Finally, teachers are at a particular disadvantage in online discussion since they must spend a great deal of time typing in text and are offered no software support for reusing materials in future iterations of the course. Of course this is technically doable already. The teacher can copy each note that he or she wants to reuse to the clipboard, then copy it from the clipboard to a word processor and save it. The process must be reversed the following semester. But this is not very practical and the structure of the available software doesn't encourage it. It's just a possibility among thousands of others offered by the computer.

I would like now to show you some slides which illustrate solutions to these problems. (After viewing the slides, to return to this text, use your browser's "back" function, not the arrow icons on the slides.) The first slide shows a way of improving composition. The interface contains two scrolling windows, one for reading and one for writing. Users can look back and forth at the materials on which they want to comment as they write. They should also be able to select passages from the reading window and drag and drop them into the composing window. That would make it easy to comment on a quotation from the messages to which they are responding. Finally, the user should be able to send messages from the composition window. In other words, writing in a discussion forum should be a lot more like using a good e-mail client such as Eudora where one has special facilities for quoting and commenting.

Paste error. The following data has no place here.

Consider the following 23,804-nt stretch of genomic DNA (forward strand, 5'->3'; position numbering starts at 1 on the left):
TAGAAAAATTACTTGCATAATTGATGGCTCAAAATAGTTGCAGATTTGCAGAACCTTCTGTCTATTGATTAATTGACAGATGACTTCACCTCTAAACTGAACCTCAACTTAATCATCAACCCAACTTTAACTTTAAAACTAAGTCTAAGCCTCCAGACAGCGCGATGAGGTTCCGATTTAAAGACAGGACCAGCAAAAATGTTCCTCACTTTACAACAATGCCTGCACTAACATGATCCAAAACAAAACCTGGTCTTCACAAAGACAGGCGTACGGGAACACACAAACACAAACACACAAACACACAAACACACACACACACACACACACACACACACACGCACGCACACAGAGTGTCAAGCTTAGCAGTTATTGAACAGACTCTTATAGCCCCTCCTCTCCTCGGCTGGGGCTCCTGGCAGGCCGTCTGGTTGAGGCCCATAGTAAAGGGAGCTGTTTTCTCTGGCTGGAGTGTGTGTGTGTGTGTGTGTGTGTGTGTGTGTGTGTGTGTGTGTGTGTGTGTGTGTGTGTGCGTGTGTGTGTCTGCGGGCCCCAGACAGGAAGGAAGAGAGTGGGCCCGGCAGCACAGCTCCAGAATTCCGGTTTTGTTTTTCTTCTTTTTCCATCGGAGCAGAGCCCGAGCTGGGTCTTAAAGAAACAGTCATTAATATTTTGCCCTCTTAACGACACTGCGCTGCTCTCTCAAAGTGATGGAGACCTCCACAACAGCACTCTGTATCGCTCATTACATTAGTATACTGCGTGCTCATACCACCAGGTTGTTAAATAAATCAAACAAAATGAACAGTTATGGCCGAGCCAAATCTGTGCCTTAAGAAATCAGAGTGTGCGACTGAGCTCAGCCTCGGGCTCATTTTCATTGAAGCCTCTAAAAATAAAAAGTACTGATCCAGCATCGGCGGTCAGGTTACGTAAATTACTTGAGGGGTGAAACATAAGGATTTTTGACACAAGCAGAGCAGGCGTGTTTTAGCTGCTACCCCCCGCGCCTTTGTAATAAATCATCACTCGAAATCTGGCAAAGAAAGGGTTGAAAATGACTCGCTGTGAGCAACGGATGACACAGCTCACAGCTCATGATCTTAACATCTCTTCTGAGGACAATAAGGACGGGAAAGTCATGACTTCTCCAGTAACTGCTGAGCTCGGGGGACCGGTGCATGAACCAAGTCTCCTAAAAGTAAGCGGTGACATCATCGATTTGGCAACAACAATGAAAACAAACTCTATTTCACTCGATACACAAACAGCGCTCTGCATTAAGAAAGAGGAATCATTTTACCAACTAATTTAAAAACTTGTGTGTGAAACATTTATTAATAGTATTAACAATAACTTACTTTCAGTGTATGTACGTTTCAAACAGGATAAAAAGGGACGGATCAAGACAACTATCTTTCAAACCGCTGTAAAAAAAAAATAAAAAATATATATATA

The next slide addresses problems with keywording. I call the technique illustrated here "active reading." In active reading, keywording is not the responsibility of the author of the text but of the reader. As they read, readers mark what interests them, for example, exciting ideas or material relevant to the test. The reader can keyword the text for future review much more effectively than the authors.

But if this shift in the keywording role is to work, it must be convenient. Just as it's easy to underline sentences in a book with a pencil or write notes in the margin, it ought to be equally easy to do the equivalent operation online. I suggest that we dock a window containing keywords alongside the main browser window. The keywords can be supplied by the teacher and supplemented by the student. To mark a text, the user double clicks in the reading window on a word at the beginning of it and clicks on a keyword. To show that the text has been marked, a yellow square pops up, a little like a post-it note next to the selected word. The user can open that note and see the keyword it contains, and write further comments on the text in it.